Looking for the best 3D printer for the home, office, workshop and more? Here are the best 3D printers you can buy in Spring 2018, together with detailed 3D printer reviews, a buyer’s guide and explanations of terminology.
Want to get the best 3D printer model for your money? Wondering where to start and what to buy? We hear you. There’s a huge range of machines on the market, and for first-timers, it can be hard to tell one from another. Looking for the best 3D printer in a specific category makes things even more complicated.
We’re here to help. After countless hours spent printing and tinkering with a large selection of desktop printers — and no small amount of haggling and debating — the ALL3DP team presents their awards for the best 3D printers you can buy in Spring 2018.
To make your decision easier, the following selections constitute a set of awards. Each best 3D printer accolade is our honest recommendation for their category and/or price bracket. If you want to know how we reviewed these best 3D printers, here’s an overview on our testing methodology.
Without further ado, these are our recommendations for the best 3D printers in Spring 2018.
|Best 3D Printer||Prusa i3 MK3|
|Most Popular 3D Printer||Anet A8|
|Best 3D Printer Kit||Original Prusa i3 MK3 Kit|
|Best 3D Printer Under $300||Monoprice Maker Select V2|
|Best 3D Printer Under $500||Creality CR-10|
|Best 3D Printer Under $1000||Original Prusa i3 MK3 Kit|
|Best 3D Printer Workhorse||LulzBot TAZ 6|
|Best 3D Printer for Beginners||UP mini 2|
|Best Large Format 3D Printer||Zortrax M300|
|Best SLA/DLP 3D Printer||Formlabs Form 2|
|Best Desktop SLS 3D Printer||Sinterit Lisa|
|Best 3D Printer for Schools||MakerBot Replicator+|
|Editor's Choice||Lulzbot Mini|
|Outlook for Desktop SLS 3D Printing||Formlabs Fuse 1|
|Outlook for Affordable SLA/DLP 3D Printing||Sparkmaker|
|Outlook for Affordable Delta 3D Printing||Monoprice Delta Pro|
Who it’s for: If you want the closest thing to desktop FDM perfection, the Prusa i3 MK3 is the machine you should get.
Why you should buy it: Because it is fun to work with. If you opt for the kit, the assembly is a joy. And if you pick one up pre-assembled, this highly versatile FDM/FFF printer delivers excellent prints right out of the box.
How much you’ll pay: $999 (VAT not included)
Why we picked the Prusa i3 MK3 as Best 3D Printer:
Can a Maker’s machine really be the Best 3D Printer overall? We think so. For starters, the Prusa i3 MK3 offers unparalleled value and quality for the money. And its technological prowess is such that it would easily outclass a 3D printer at three times the price.
At All3DP, we found it became our go-to machine to get a print job done without any hassle. It’s quiet, it’s fast, and a pleasure to use. The removable print bed is something we didn’t know we needed so badly.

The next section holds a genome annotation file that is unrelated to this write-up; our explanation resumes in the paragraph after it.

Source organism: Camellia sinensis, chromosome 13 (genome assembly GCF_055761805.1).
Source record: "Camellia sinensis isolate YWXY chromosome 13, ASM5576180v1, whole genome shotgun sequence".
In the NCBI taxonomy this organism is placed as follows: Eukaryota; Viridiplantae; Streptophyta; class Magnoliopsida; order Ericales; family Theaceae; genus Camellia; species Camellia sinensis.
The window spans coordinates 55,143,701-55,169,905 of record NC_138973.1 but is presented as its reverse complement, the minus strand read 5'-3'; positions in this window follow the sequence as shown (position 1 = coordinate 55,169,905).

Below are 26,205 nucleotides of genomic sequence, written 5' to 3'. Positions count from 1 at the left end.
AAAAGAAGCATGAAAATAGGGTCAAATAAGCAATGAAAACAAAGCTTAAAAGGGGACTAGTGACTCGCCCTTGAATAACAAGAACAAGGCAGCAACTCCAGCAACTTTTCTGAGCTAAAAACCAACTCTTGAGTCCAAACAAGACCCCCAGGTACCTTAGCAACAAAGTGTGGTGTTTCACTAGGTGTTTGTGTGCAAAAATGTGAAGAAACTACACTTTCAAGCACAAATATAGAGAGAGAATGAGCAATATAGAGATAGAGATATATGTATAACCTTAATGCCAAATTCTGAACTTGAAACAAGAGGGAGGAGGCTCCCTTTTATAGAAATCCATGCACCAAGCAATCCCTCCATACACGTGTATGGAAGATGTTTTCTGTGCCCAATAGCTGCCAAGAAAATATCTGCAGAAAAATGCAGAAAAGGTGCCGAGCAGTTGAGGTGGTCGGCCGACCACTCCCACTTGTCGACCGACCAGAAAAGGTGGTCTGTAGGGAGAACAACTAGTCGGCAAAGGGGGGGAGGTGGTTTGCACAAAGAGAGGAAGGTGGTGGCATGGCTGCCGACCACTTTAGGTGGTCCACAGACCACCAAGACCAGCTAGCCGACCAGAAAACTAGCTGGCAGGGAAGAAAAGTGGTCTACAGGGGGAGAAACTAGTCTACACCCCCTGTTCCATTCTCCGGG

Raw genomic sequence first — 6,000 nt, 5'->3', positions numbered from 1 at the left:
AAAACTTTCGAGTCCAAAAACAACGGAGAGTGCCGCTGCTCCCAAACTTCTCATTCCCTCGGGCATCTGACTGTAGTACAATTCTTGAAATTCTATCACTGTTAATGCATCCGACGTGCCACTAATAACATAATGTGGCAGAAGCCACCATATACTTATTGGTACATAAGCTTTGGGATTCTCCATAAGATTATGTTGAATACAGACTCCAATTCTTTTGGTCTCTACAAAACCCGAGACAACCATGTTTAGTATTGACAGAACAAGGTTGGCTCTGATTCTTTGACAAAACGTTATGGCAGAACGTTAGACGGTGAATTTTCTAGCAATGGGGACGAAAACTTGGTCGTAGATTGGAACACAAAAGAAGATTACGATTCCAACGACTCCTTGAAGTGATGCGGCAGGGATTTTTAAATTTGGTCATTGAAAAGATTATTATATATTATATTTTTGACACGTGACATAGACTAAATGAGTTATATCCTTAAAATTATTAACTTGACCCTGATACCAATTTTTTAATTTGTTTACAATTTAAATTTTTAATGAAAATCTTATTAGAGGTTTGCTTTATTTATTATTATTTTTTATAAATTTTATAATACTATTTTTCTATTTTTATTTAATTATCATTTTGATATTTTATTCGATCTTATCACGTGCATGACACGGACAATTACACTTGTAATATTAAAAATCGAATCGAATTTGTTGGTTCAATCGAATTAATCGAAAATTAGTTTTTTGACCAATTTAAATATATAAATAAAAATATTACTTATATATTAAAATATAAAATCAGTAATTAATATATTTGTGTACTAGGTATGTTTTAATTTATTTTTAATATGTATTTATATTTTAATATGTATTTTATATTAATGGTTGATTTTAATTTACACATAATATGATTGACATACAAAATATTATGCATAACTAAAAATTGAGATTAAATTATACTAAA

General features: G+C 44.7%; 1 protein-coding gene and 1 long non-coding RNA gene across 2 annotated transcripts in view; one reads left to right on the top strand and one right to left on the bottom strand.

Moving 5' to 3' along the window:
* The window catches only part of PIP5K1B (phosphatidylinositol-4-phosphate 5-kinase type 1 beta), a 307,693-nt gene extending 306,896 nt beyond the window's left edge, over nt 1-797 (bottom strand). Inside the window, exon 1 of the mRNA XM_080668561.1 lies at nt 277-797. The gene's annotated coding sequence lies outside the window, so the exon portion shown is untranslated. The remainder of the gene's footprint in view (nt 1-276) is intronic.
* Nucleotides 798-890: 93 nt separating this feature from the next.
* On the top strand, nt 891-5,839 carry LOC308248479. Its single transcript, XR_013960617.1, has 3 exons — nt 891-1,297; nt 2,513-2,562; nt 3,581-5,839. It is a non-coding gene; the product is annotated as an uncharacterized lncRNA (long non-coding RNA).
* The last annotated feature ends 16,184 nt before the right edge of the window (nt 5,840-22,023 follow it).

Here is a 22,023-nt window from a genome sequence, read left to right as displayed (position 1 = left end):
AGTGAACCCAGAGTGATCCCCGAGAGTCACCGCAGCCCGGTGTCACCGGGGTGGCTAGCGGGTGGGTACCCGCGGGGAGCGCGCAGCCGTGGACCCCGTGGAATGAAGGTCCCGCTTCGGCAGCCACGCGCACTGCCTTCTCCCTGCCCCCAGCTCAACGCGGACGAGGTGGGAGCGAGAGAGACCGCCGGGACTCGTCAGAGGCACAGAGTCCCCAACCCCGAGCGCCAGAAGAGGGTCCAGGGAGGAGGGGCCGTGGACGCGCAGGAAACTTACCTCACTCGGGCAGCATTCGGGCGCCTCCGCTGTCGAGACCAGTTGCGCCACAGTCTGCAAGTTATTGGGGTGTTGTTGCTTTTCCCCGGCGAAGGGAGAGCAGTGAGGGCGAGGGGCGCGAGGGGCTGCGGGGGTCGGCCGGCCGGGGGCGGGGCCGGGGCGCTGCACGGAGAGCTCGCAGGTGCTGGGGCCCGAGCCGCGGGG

And you won’t run into problems if you throw notoriously difficult materials in its direction – this machine just delivers every time.
Thanks to its open-source philosophy, the printer also is highly hackable, making it the ideal machine for experimentation and customization. The Prusa Control slicer has some nice tricks up its sleeve and is constantly updated with new improvements. A multi-material extrusion upgrade from Prusa is also available for pre-order.
The temptation was strong to score the Original Prusa i3 MK3 with a perfect 10 in our review. The only problem we encountered was with the filament runout sensor, which performed inconsistently with translucent filament – but you can expect the problem to be corrected in future revisions.
Best 3D Printer Review: Original Prusa i3 MK3 Review: Damn Near Perfect 3D Printer
The Ultimaker is known to be the “Rolls-Royce of 3D printing”: It’s pricey, but you will get unparalleled comfort, joy, and quality out of it. The flagship model of the Ultimaker empire is packed to the rafters with cutting-edge technology. It’s got dual extrusion, swappable “cores” for quick nozzle changes, wireless connectivity, print cam and much more besides. Thanks to Cura Connect software, you can start building a printer farm with it. It’s the ultimate pro machine for professional FDM 3D printing – with a price tag to match, though.
3D Printer Review: Ultimaker 3 Review: The Best 3D Printer 2017
Who it’s for: 3D printing enthusiasts, tinkerers, and hobbyists that already have some 3D printing knowledge.
Why you should buy it: Because you can hack the heck out of it. Think of the Anet A8 as the starting point of your 3D printing modding adventures.
How much you’ll pay: The market price is around $200.
Why you picked the Anet A8 as Most Popular 3D Printer:
In search of the most popular 3D printers, we consulted an assortment of web search tracking tools to collate an accurate reflection of what people look for most.